Rauniyar N.,0550 North Torrey Pines Road | Gupta V.,Scripps Research Institute | Gupta V.,University of California at San Diego | Balch W.E.,Scripps Research Institute | Yates J.R.,0550 North Torrey Pines Road
Journal of Proteome Research | Year: 2014

The most prevalent cause of cystic fibrosis (CF) is the deletion of a phenylalanine residue at position 508 in CFTR (ΔF508-CFTR) protein. The mutated protein fails to fold properly, is retained in the endoplasmic reticulum via the action of molecular chaperones, and is tagged for degradation. In this study, the differences in protein expression levels in CF cell models were assessed using a systems biology approach aided by the sensitivity of MudPIT proteomics. Analysis of the differential proteome modulation without a priori hypotheses has the potential to identify markers that have not yet been documented. These may also serve as the basis for developing new diagnostic and treatment modalities for CF. Several novel differentially expressed proteins observed in our study are likely to play important roles in the pathogenesis of CF and may serve as a useful resource for the CF scientific community. © 2014 American Chemical Society.


PubMed | 0550 North Torrey Pines Road
Type: Journal Article | Journal: Journal of virology | Year: 2011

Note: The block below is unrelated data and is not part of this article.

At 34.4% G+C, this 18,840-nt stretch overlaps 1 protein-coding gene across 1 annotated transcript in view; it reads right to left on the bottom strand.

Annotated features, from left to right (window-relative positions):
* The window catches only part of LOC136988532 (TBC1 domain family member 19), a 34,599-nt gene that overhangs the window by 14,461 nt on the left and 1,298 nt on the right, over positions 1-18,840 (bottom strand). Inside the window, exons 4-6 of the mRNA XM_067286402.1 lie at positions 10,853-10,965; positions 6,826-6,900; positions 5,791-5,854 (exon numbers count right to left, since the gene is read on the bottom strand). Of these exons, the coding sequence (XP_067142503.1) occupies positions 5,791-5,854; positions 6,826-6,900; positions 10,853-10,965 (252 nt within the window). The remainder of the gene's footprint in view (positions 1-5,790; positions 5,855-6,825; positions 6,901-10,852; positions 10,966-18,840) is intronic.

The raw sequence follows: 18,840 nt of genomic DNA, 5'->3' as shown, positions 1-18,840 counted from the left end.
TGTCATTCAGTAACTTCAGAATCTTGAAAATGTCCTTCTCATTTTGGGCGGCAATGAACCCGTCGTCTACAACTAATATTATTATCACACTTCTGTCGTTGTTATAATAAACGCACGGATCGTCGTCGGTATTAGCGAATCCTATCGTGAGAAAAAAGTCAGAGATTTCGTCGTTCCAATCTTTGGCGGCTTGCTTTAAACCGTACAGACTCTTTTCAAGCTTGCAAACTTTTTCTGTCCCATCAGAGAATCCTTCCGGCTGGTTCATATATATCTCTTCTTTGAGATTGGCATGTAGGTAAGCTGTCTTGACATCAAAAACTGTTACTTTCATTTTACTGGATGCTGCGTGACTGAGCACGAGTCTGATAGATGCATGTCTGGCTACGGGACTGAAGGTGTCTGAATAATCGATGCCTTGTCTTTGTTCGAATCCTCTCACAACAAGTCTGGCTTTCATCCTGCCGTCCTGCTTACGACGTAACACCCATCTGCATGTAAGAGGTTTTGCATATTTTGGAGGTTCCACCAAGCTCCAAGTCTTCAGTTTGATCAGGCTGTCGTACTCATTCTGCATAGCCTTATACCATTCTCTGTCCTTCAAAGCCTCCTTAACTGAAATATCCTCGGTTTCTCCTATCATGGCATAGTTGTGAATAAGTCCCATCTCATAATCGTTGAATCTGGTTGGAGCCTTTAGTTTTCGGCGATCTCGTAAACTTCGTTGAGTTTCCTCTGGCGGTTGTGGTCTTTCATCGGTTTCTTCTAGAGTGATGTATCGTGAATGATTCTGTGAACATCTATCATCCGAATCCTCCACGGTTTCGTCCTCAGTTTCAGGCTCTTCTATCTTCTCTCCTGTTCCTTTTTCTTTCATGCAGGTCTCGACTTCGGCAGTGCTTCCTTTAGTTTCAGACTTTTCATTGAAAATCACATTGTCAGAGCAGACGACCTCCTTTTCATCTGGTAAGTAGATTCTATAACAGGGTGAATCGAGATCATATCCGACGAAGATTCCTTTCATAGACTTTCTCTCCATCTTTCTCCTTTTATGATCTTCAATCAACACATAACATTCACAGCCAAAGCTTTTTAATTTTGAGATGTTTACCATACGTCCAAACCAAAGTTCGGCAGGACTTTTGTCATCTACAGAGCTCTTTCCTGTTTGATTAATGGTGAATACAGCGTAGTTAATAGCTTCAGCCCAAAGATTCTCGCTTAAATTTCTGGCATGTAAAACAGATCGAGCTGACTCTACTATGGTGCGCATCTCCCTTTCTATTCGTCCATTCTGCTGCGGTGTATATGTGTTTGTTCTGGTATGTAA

Influenza virus hemagglutinin (HA) is the viral envelope protein that mediates viral attachment to host cells and elicits membrane fusion. The HA receptor-binding specificity is a key determinant for the host range and transmissibility of influenza viruses. In human pandemics of the 20th century, the HA normally has acquired specificity for human-like receptors before widespread infection. Crystal structures of the H1 HA from the 2009 human pandemic (A/California/04/2009 [CA04]) in complex with human and avian receptor analogs reveal conserved recognition of the terminal sialic acid of the glycan ligands. However, favorable interactions beyond the sialic acid are found only for 2-6-linked glycans and are mediated by Asp190 and Asp225, which hydrogen bond with Gal-2 and GlcNAc-3. For 2-3-linked glycan receptors, no specific interactions beyond the terminal sialic acid are observed. Our structural and glycan microarray analyses, in the context of other high-resolution HA structures with 2-6- and 2-3-linked glycans, now elucidate the structural basis of receptor-binding specificity for H1 HAs in human and avian viruses and provide a structural explanation for the preference for 2-6 siaylated glycan receptors for the 2009 pandemic swine flu virus.